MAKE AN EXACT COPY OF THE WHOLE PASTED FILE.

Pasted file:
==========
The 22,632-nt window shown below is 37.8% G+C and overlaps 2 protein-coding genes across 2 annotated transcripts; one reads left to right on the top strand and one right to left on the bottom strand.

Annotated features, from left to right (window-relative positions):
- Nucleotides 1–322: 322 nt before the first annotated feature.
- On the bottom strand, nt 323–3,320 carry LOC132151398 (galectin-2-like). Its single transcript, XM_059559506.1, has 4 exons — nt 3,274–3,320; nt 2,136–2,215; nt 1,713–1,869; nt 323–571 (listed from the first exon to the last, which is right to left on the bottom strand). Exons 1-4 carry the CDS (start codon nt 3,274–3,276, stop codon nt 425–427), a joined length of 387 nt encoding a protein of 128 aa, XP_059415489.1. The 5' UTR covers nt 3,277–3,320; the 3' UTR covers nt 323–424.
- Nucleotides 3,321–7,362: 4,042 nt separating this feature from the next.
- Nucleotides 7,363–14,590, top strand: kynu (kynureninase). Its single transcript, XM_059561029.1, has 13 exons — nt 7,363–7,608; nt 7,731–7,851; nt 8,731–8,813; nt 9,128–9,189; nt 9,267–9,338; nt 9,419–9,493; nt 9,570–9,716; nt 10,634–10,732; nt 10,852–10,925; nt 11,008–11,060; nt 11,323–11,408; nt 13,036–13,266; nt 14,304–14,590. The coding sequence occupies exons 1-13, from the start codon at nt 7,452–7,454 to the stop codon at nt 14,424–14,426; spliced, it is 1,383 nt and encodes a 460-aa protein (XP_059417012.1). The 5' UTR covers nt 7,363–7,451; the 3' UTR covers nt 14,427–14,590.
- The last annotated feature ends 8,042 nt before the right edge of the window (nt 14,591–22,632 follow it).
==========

The 22,632-nt window shown below is 37.8% G+C and overlaps 2 protein-coding genes across 2 annotated transcripts; one reads left to right on the top strand and one right to left on the bottom strand.

Annotated features, from left to right (window-relative positions):
- Nucleotides 1–322: 322 nt before the first annotated feature.
- On the bottom strand, nt 323–3,320 carry LOC132151398 (galectin-2-like). Its single transcript, XM_059559506.1, has 4 exons — nt 3,274–3,320; nt 2,136–2,215; nt 1,713–1,869; nt 323–571 (listed from the first exon to the last, which is right to left on the bottom strand). Exons 1-4 carry the CDS (start codon nt 3,274–3,276, stop codon nt 425–427), a joined length of 387 nt encoding a protein of 128 aa, XP_059415489.1. The 5' UTR covers nt 3,277–3,320; the 3' UTR covers nt 323–424.
- Nucleotides 3,321–7,362: 4,042 nt separating this feature from the next.
- Nucleotides 7,363–14,590, top strand: kynu (kynureninase). Its single transcript, XM_059561029.1, has 13 exons — nt 7,363–7,608; nt 7,731–7,851; nt 8,731–8,813; nt 9,128–9,189; nt 9,267–9,338; nt 9,419–9,493; nt 9,570–9,716; nt 10,634–10,732; nt 10,852–10,925; nt 11,008–11,060; nt 11,323–11,408; nt 13,036–13,266; nt 14,304–14,590. The coding sequence occupies exons 1-13, from the start codon at nt 7,452–7,454 to the stop codon at nt 14,424–14,426; spliced, it is 1,383 nt and encodes a 460-aa protein (XP_059417012.1). The 5' UTR covers nt 7,363–7,451; the 3' UTR covers nt 14,427–14,590.
- The last annotated feature ends 8,042 nt before the right edge of the window (nt 14,591–22,632 follow it).